For a number of years industry has been concerned about the combined impact of an ageing professional hgv driver workforce and the lack of new entrants coming through to replace those who leave the sector as a result of retirement or to pursue different careers.
With new driver licence acquisitions in 2013 25 per cent lower than in 2008, there is a lack of people filling the void left by those leaving the industry. While the recession meant that there was a delay in the consequences of this lack of fresh recruits being felt, with the recovery the issue is now coming to a head. Sadly, not enough young people are considering driving as a career option. There are several reasons for this, including: the cost of licence acquisition, lack of understanding of the sector, poor sector image, driver medical requirements and low quality driver facilities.
The impact of the driver shortage is also being exacerbated by other factors, including the implementation of the Driver Certificate of Professional Competence (CPC), which appears to be acting as the trigger for some older drivers to retire early. Changes to medical requirements for vocational driver licensing in respect of health issues such as diabetes and sleep apnoea are also likely to disproportionately affect the industry, with nearly half of hgv drivers over 50 years old.
What is FTA campaigning for?
- Student style loans for vocational training
- Better driver facilities
- Quicker turnaround of medical queries by the Driver and Vehicle Licensing Agency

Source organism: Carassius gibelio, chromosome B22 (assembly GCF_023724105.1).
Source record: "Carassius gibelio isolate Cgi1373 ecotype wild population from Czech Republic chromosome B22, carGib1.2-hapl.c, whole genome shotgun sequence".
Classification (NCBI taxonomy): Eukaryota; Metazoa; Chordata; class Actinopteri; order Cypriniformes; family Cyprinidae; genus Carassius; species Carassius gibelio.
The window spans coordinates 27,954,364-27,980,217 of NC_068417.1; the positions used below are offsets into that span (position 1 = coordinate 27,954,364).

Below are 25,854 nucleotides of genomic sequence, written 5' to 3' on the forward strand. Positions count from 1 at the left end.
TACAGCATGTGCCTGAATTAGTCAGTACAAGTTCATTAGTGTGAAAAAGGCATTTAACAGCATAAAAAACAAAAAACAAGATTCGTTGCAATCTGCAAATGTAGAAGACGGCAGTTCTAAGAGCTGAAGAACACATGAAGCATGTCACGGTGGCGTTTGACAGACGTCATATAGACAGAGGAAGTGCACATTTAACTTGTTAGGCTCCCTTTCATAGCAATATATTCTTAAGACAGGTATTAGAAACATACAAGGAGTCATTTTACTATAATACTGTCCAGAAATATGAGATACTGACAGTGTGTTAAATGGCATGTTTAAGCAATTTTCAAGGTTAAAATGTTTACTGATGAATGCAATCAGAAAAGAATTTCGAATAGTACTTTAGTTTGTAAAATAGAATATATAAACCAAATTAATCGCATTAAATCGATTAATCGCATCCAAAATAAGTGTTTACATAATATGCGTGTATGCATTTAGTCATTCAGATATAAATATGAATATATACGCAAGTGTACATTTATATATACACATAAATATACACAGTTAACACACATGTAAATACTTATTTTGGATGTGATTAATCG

- A campaign to raise awareness of the logistics sector - in partnership with the Department for Business, Energy and Industrial Strategy
- Members to come together to promote the logistics industry and engage with the public
FTA Skills Summit 2016
FTA's second Skills Summit - Attract, Recruit, Retain - sponsored by DAF Trucks, took place on 17 March at the Ricoh Arena in Coventry. The free event, which attracted over 500 people, explored issues surrounding the skills shortage in the transport and logistics industry and steps needed to attract new staff. Delegates and speakers looked at the skills shortage across the whole industry, including drivers, fleet managers, technicians and engineers. Key issues included apprenticeships and the Apprenticeship Levy, engaging with young people, attracting women to the industry and industry image.
Read the Summit Report (page turner version)
Find out more from our feature on driver shortages published in Freight magazine (September 2014).
Read our briefing note on ‘Funding sources for driver training’ (members only).
Contact Sally Gilson, FTA’s Skills Policy Development Manger.